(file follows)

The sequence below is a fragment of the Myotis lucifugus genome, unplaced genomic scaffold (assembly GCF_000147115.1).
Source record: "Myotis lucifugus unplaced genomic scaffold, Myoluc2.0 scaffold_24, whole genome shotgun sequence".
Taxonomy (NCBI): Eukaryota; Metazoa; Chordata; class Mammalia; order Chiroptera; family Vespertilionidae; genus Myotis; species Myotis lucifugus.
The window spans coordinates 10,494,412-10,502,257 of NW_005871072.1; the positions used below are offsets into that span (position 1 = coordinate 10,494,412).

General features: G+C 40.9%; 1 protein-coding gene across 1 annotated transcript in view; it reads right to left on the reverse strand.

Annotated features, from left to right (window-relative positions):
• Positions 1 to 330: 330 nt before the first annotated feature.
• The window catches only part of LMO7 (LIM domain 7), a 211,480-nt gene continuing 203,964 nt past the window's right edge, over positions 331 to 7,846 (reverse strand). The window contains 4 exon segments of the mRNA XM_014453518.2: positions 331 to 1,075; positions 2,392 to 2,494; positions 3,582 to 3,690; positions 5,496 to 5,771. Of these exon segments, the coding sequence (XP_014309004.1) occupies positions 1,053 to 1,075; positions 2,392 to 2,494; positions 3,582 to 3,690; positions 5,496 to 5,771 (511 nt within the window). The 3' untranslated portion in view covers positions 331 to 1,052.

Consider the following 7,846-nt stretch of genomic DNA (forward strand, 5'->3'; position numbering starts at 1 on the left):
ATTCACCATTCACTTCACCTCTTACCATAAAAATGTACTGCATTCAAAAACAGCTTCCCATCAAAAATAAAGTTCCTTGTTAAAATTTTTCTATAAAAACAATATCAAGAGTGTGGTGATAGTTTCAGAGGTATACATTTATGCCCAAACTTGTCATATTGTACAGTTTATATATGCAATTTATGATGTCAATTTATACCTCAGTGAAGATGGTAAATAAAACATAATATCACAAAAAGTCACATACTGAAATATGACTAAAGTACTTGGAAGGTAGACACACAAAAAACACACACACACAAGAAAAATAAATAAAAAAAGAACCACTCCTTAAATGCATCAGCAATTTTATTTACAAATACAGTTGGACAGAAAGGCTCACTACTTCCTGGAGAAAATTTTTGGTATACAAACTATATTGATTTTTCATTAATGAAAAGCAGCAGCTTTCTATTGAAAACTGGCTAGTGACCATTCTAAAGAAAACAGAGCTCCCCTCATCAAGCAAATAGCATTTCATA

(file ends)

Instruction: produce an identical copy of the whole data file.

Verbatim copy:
The sequence below is a fragment of the Myotis lucifugus genome, unplaced genomic scaffold (assembly GCF_000147115.1).
Source record: "Myotis lucifugus unplaced genomic scaffold, Myoluc2.0 scaffold_24, whole genome shotgun sequence".
Taxonomy (NCBI): Eukaryota; Metazoa; Chordata; class Mammalia; order Chiroptera; family Vespertilionidae; genus Myotis; species Myotis lucifugus.
The window spans coordinates 10,494,412-10,502,257 of NW_005871072.1; the positions used below are offsets into that span (position 1 = coordinate 10,494,412).

General features: G+C 40.9%; 1 protein-coding gene across 1 annotated transcript in view; it reads right to left on the reverse strand.

Annotated features, from left to right (window-relative positions):
• Positions 1 to 330: 330 nt before the first annotated feature.
• The window catches only part of LMO7 (LIM domain 7), a 211,480-nt gene continuing 203,964 nt past the window's right edge, over positions 331 to 7,846 (reverse strand). The window contains 4 exon segments of the mRNA XM_014453518.2: positions 331 to 1,075; positions 2,392 to 2,494; positions 3,582 to 3,690; positions 5,496 to 5,771. Of these exon segments, the coding sequence (XP_014309004.1) occupies positions 1,053 to 1,075; positions 2,392 to 2,494; positions 3,582 to 3,690; positions 5,496 to 5,771 (511 nt within the window). The 3' untranslated portion in view covers positions 331 to 1,052.

Consider the following 7,846-nt stretch of genomic DNA (forward strand, 5'->3'; position numbering starts at 1 on the left):
ATTCACCATTCACTTCACCTCTTACCATAAAAATGTACTGCATTCAAAAACAGCTTCCCATCAAAAATAAAGTTCCTTGTTAAAATTTTTCTATAAAAACAATATCAAGAGTGTGGTGATAGTTTCAGAGGTATACATTTATGCCCAAACTTGTCATATTGTACAGTTTATATATGCAATTTATGATGTCAATTTATACCTCAGTGAAGATGGTAAATAAAACATAATATCACAAAAAGTCACATACTGAAATATGACTAAAGTACTTGGAAGGTAGACACACAAAAAACACACACACACAAGAAAAATAAATAAAAAAAGAACCACTCCTTAAATGCATCAGCAATTTTATTTACAAATACAGTTGGACAGAAAGGCTCACTACTTCCTGGAGAAAATTTTTGGTATACAAACTATATTGATTTTTCATTAATGAAAAGCAGCAGCTTTCTATTGAAAACTGGCTAGTGACCATTCTAAAGAAAACAGAGCTCCCCTCATCAAGCAAATAGCATTTCATA